Real Estate: Getting a mulch delivery? First, give it a smell

MICHAEL WHITE PHOTO | The Rev. Sean Murray of Riverhead turns improperly prepared ‘hot mulch’ in hopes of oxidizing and salvaging the delivery of ground wood chips. He realized the mulch was burning his plants a few hours into spreading it in his flower beds.

The Rev. Sean Murray is not only a man of God, he says he’s also “a bit of a gardening maniac,” who’s been at it for some 20 years.

And so, he laments, he should have known something was amiss on a recent Friday morning when six yards of mulch delivered to his house gave off an unusual, acidic smell, something like vinegar.

“I just figured I was in a new place,” said the Rev. Murray, who moved to Riverhead earlier this year from Syosset to become the spiritual leader at First Congregational Church on East Main Street.

But it wasn’t the North Fork or its trees that created the smell, which was unfamiliar and unlike the mulch he’d been used to spreading around his property over the years in Nassau County.

The delivery to the Rev. Murray’s Riverhead house was what’s known as in the industry as “hot mulch.” Referred to on a Cornell University Department of Horticulture website entry as “sour mulch,” the terms refer to mulch that hasn’t been prepared or stored properly, causing excess liquids or gases to form.

And, university staffers warn on, it “can kill your plants if you’re not careful.”

“Once you’ve spread sour mulch on your plants, there isn’t much you can do,” reads a Cornell website entry on sour mulch. “[The plants] may recover on their own after being set back some. But removing the mulch seldom helps once the damage is done.”

MICHAEL WHITE PHOTO | Although this lamium malculatum, commonly called a spotted dead nettle, appears to be ‘living up to its name,’ says the Rev. Sean Murray, it has shown signs it will rebound from exposure to hot mulch.

“This is the first time I’d seen something like this,” the Rev. Murray said during a recent tour of his property. “It kills me, man.”

Nancy Orientale, vice president of Sound Side Landscape in Southold, said mulch that isn’t fresh would quickly be identified as such by most professionals.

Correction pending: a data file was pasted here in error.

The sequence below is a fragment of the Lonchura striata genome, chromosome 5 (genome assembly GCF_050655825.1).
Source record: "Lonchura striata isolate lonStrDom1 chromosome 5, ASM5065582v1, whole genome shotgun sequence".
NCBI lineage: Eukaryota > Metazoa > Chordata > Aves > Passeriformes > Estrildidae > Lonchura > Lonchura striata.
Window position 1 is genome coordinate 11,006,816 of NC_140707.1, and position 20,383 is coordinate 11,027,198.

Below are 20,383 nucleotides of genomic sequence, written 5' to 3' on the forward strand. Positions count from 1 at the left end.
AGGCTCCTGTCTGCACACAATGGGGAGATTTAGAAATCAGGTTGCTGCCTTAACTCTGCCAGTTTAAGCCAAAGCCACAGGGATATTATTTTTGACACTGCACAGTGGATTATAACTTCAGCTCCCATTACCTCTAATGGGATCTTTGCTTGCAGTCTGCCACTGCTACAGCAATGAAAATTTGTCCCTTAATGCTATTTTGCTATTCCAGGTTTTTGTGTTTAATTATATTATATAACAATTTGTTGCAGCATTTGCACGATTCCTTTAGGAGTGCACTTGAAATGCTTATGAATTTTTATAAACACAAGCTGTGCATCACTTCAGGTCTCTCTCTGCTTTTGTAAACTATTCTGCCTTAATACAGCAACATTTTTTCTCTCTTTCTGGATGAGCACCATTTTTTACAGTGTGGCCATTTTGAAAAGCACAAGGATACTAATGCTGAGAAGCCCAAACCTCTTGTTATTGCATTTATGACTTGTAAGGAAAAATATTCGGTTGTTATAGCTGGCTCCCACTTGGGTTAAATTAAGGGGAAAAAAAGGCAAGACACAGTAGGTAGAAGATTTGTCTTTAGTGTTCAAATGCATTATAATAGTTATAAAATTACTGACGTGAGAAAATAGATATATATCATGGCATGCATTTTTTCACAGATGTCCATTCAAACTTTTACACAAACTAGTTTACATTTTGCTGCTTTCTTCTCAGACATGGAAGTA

“I would say that it’s probably something limited to a homeowner experience,” she said. “Mulch catches fire all the time due to high nitrogen levels in it. It’s supposed to sit for a time and get turned. It’s like a dog urinating on a lawn and it turns brown.”

And it’s not as if the mulch has no hope for a future of sprucing up a garden, Ms. Orientale added.

“It’s really just mulch that hasn’t completed the process of breaking down,” she said. “Where all it needs is good old-fashioned oxygen that would balance out all those elements. We’re very attuned to the mulch, and if it doesn’t pass the smell test, we wouldn’t lay it down.”

Ken Kraus is the owner of Island Bio Greens, a Riverhead company that offers organic soil enrichment services. Before he got into the business he owned a hotel and restaurant.

And he, too, has encountered hot mulch.

“I’ve had personal experiences where I’ve also burned plants,” he said. “The mulch should certainly smell right and earthy,” and not biting or pungent.

“You put down mulch more for the aesthetics and color,” he said. “So knowing that, you want to apply it judiciously and carefully and not have it sit on plants. Even if you plan on watering these plants it’s always good to have a bit of room for some water to penetrate.”

Last week, the Rev. Murray inventoried his losses. The mulch burned a sage, two garuas, two creeping phlox plants and several annuals, including begonias and petunias, with some plants still hanging on.

“In spite of what seems a bit like a prolonged death march, I’m trying to remain optimistic,” he said.

After noticing his plants were being fried the day he was laying down his mulch, he scurried to the Web and found the Cornell informational page. He followed directions and pulled the mulch back from dozens of plants. Then he watered to wash away the acidity.

He called the vendor about the bad mulch, but never heard back after leaving messages. The reverend said he’s not looking to hurt anyone’s business, but contacted the paper so he could help his neighbors avoid batches of bad mulch before it’s too late.

“Most of the people I’ve spoken with were completely unfamiliar with the problem,” he said. “I want to help others avoid such heartbreak.”

Should other home gardeners end up in the same boat, standing in their gardens at a loss for what to do, the Rev. Murray offers this godly advice:

“In order to turn things around in our lives, we repent. In order to turn things around in our gardens, we replant.”

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